PEEP allows recruitment of collapsed alveoli and improves oxygen exchange (typically in 0–10 or 0–20 cm H2O sizes are available). Adjust PEEP by turning valve to the desired level (start with 5 cm H2O). It is hard to determine tidal volume and airway pressures delivered with Ambu bags (varies with size and degree of manual pressure applied to the bag), however, some have a removable safety valve that will open when a specific airway pressure is exceeded (typically 40 cm H2O) to prevent excessive pressures being delivered to the lungs. Note that patients can breathe spontaneously while connected to Ambu bags although airway resistance is higher.
Anesthesia Machine with Manual Ventilation
These are readily available which makes them convenient in most general practices. An advantage over Ambu bags is they allow the tidal volume delivered to be estimated based on the size of the reservoir bag that is used. Most anaesthesia machines can monitor airway pressure when an attached pressure gauge (decreases risk of lung injury) is available. It is also possible to apply adjustable PEEP valves to the expiratory limb of the circuit (typically range from 0–40 cm H2O) to help recruit alveoli and improve oxygenation. Delivery of PPV via this technique still requires someone to physically deliver every breath to the patient. Due to these limitations, indications for this form of PPV are similar to those listed above with the Ambu bag.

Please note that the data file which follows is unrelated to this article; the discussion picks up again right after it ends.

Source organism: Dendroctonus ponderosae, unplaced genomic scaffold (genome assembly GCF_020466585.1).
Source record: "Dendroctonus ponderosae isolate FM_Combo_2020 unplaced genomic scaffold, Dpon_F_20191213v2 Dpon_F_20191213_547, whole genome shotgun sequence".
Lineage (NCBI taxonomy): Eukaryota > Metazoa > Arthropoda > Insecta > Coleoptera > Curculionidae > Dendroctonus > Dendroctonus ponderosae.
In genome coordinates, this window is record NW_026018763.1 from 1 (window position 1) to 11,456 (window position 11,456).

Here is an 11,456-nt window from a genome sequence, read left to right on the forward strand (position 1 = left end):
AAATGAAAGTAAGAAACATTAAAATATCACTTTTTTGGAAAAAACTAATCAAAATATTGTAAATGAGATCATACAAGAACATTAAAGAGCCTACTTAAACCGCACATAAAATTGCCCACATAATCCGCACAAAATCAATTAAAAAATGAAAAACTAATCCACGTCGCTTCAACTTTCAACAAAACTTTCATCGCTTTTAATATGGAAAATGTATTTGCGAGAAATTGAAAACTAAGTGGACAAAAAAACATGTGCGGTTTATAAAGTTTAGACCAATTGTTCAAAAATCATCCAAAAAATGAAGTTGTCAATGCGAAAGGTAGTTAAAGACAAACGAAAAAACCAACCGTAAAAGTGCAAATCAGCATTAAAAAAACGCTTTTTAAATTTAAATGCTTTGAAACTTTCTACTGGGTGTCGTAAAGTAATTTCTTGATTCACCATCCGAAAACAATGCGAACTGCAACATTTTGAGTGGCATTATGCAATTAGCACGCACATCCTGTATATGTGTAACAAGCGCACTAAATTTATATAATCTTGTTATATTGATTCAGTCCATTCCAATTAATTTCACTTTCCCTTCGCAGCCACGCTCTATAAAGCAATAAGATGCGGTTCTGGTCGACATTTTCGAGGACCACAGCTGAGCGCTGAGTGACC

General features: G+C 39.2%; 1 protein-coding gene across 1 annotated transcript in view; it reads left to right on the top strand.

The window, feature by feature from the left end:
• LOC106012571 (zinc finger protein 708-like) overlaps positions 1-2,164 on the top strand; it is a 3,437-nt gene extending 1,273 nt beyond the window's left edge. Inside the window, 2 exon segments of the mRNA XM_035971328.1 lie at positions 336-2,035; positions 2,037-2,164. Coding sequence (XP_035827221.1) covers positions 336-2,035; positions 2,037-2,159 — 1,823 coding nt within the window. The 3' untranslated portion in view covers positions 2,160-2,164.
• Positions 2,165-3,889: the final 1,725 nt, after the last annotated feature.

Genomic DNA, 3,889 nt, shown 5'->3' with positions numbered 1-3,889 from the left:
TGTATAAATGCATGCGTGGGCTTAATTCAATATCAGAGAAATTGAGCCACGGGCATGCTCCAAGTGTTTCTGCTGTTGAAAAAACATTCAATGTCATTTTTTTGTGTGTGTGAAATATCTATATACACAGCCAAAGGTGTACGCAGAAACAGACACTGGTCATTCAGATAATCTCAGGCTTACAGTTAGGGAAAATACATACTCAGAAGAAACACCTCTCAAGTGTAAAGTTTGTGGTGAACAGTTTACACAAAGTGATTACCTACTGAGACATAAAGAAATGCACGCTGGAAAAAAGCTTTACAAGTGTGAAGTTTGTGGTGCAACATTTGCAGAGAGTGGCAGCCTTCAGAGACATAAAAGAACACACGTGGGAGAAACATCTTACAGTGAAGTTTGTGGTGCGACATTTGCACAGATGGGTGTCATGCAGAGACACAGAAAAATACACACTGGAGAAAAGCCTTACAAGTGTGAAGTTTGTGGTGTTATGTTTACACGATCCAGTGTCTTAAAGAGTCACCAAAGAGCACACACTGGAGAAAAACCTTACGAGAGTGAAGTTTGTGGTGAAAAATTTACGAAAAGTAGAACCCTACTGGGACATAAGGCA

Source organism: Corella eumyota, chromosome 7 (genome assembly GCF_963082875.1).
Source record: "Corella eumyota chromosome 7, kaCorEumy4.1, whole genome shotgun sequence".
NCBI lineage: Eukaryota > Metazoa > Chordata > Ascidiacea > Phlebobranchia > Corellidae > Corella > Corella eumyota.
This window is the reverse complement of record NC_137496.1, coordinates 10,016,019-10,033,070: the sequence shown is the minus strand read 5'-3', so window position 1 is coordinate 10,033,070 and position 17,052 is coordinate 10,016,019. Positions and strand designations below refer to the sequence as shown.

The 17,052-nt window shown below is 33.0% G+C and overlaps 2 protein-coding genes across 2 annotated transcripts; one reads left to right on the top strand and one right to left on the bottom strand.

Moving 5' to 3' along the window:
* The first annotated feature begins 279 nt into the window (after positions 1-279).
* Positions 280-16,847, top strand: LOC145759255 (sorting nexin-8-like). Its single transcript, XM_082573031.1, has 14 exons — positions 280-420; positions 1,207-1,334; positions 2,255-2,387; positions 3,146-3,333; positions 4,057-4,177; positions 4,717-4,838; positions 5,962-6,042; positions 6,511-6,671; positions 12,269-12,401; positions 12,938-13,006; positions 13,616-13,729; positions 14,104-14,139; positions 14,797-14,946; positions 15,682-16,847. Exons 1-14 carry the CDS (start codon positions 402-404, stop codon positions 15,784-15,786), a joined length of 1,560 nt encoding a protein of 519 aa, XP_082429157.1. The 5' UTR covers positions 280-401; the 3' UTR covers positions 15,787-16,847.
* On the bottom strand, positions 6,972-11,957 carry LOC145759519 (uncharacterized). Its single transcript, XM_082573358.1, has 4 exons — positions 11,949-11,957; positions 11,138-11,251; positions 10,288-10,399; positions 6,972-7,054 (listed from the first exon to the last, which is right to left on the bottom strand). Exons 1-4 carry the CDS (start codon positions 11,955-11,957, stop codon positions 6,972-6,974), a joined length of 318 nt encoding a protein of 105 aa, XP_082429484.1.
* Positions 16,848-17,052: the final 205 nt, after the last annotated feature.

Anesthesia ventilators can provide an excellent means of mechanical ventilation, albeit typically short term. They allow many parameters such as tidal volume and respiratory rate to be adjusted. However, they are not used for longer term ventilation due to the limited choice of ventilator modes, the fact most only deliver 100% inspired oxygen concentrations (FiO2 cannot be adjusted) and they do not include humidifier systems, which is recommended to protect the airways with longer term ventilation. The inability to decrease the FiO2 setting puts the patient at increased risk of oxygen toxicity if ventilating > 12 hours, which is one of the biggest limitations of mechanical ventilators for long term PPV.